After gaining entry to the apartment, inside the living room, Police Officer stated that he got into a struggle with the defendant because he wouldn’t give me his hands. He says that the defendant didn’t want to give him his hand. At one point he brought him down to the ground. He was cuffed and that was the end of it.
At that point, the defendant was arrested, and the Police Officer recovered a ziplock of marijuana from the defendant’s pants pocket. Police Officer also noted that before they left the location defendant kept making the statement,” it was only marijuana, it was only marijuana.”
Based upon these substantially uncontroverted facts, the Court makes the following findings;
In this matter, both the Sergeant and the Police Officer were credible. However, while the credibility of the testimony of the People’s witnesses is not in dispute, the legality of their actions is subject to question.
Sergeant testified that he observed an item in the Defendant’s hand. Significant to our analysis, the Sergeant never stated that he knew, or even believed, that the bag contained any contraband. In fact, Sergeant clearly stated that he approached and questioned the Defendant “because I wanted to get a closer look at the ziplock bag.
The People assert that Sergeant had probable cause to stop the Defendant, based upon the Sergeant’s observation of the defendant “holding the common packaging of marijuana, in a building where people were using marijuana shortly before, and in a building which smelled of marijuana.” This argument depends on several assumptions which are not supported by the facts.
Sergeant and Officer both testified that they went to 1018 Park Place, Brooklyn, New York to answer a report that individuals were smoking marijuana in the lobby of that location. Upon arrival, they observed two individuals in the lobby, and the smell of marijuana. However, defendant was not observed in either the lobby, or in association with these two unidentified individuals, who were apparently not arrested for any offense. Defendant was reportedly at the top of the stairs leading to the first floor, and not in the lobby at the time the Sergeant first observed him, holding a bag the contents of which the Sergeant could not identify.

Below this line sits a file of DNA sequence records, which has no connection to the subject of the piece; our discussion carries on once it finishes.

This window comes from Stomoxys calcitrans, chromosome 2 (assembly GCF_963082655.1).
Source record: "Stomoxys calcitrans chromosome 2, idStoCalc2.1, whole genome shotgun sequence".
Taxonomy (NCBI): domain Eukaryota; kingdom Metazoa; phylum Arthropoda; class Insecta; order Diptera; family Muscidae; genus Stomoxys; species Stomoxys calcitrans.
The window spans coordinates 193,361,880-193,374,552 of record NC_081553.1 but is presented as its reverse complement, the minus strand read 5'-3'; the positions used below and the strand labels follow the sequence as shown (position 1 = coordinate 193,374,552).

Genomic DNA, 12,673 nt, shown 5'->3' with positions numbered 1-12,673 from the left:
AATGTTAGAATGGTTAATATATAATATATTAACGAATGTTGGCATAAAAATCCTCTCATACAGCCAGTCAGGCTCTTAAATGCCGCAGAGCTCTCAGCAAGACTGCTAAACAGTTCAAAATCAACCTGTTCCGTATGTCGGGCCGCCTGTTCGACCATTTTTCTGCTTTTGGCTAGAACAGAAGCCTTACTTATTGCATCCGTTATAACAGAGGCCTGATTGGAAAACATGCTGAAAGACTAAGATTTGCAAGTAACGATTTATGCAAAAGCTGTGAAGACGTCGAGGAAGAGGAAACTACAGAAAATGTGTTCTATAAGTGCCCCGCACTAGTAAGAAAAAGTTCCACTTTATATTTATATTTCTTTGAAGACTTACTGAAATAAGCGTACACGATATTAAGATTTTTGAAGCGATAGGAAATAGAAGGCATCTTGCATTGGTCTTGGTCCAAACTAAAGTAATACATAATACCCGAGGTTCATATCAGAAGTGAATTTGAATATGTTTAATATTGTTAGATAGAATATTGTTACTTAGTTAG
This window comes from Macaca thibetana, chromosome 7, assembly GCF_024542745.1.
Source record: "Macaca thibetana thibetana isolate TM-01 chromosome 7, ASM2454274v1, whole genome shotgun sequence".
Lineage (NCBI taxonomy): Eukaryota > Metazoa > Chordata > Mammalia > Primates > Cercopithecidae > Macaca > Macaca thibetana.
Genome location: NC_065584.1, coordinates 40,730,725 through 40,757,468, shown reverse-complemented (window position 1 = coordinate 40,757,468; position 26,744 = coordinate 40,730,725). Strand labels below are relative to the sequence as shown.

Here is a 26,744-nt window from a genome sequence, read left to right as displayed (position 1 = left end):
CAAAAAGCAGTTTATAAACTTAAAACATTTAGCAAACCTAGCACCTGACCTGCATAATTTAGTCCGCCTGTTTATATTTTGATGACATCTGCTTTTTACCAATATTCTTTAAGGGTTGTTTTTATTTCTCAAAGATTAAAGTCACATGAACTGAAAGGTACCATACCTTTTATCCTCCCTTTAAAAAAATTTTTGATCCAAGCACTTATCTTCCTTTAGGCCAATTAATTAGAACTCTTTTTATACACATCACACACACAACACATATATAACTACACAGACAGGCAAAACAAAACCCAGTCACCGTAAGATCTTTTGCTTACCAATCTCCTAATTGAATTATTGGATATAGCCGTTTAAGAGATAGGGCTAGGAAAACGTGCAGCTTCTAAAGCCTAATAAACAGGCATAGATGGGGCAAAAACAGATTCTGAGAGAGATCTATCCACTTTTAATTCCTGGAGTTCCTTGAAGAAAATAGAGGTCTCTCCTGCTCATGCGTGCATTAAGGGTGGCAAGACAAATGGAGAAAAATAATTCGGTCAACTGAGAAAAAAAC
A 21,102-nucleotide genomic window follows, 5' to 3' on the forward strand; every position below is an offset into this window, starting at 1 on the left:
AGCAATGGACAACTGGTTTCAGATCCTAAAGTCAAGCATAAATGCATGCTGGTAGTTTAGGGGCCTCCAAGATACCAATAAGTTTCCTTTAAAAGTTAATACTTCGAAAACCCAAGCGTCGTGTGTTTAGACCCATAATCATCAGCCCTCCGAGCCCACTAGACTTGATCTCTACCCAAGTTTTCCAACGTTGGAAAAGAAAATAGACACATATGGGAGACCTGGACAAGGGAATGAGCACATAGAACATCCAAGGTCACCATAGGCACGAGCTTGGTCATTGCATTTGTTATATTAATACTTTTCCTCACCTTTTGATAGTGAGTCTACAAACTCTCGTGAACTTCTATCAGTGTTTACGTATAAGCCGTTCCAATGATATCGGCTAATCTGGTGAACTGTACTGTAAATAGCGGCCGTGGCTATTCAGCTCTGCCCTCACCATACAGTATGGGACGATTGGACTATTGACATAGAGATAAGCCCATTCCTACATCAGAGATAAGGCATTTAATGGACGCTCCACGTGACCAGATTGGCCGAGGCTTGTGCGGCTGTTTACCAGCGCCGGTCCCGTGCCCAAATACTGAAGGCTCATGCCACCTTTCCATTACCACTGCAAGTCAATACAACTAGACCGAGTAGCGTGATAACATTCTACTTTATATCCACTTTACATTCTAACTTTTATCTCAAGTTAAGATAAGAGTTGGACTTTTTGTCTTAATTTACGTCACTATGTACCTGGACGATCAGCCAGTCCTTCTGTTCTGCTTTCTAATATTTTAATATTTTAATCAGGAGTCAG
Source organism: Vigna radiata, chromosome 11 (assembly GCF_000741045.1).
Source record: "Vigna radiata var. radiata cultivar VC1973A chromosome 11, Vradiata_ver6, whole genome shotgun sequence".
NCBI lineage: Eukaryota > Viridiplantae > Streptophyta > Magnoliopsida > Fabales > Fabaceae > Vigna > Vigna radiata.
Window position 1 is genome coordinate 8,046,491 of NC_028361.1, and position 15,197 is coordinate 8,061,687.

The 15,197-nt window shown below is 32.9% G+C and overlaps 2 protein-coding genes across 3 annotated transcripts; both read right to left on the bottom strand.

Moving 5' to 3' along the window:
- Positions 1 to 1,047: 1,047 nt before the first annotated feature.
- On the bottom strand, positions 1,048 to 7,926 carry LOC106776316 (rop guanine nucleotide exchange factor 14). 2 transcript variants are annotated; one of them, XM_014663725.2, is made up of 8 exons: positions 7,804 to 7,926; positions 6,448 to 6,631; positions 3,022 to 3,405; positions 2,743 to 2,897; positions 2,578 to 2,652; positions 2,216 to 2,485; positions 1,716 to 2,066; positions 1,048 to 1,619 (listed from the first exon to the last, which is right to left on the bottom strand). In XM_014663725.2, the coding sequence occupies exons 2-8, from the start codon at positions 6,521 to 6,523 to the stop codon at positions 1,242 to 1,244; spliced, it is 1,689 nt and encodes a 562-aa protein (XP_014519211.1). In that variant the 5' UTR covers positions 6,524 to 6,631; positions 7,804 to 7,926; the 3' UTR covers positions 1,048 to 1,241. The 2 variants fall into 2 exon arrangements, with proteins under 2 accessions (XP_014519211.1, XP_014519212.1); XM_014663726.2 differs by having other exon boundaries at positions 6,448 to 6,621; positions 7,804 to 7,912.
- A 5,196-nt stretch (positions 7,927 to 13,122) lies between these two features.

On this basis, at best, Sergeant had an objective credible reason to approach and inquire as to defendant’s identity. The attendant circumstances were sufficient to arouse the officers’ interest in the defendant as was held in People v. DeBour. Under this level of inquiry, the Sergeant was permitted to ask the defendant whether or not he resided in the building.
At this stage of the Sergeant’s investigation, however, the notion that behavior which is susceptible of innocent as well as culpable interpretation applies to the facts of this case. Thus, while the ziplock bag observed in Defendant’s hand may be commonly used in the packaging of marijuana, it can also be used for the packaging of many non-contraband substances.
Further, at this level of inquiry, a defendant has the right to refuse to cooperate, and can walk, or even run away. Based on People v Holmes and People v Hollman, police pursuit of an individual significantly impedes the person’s freedom of movement and thus must be justified by reasonable suspicion that a crime has been, is being, or is about to be committed.
In an effort to ascertain the contents of the ziplock bag, Sergeant chased the Defendant, an action without support in the law. As held in the Holmes case, while the police may have had an objective credible reason to approach defendant to request information those circumstances, taken together with defendant’s flight, could not justify the significantly greater intrusion of police pursuit. Also, it was held in Payton v New York and Welsh v Wisconsin that without probable cause for an arrest, the police had absolutely no authority to chase the defendant or to enter his apartment.
Therefore, in the absence of probable cause for the warrantless entry into the defendant’s home, the evidence collected by the police must be suppressed as held in Wong Sun v. United States.
The court finds that all other arguments advanced by the People and defendant have been reviewed and rejected by the court as being without merit.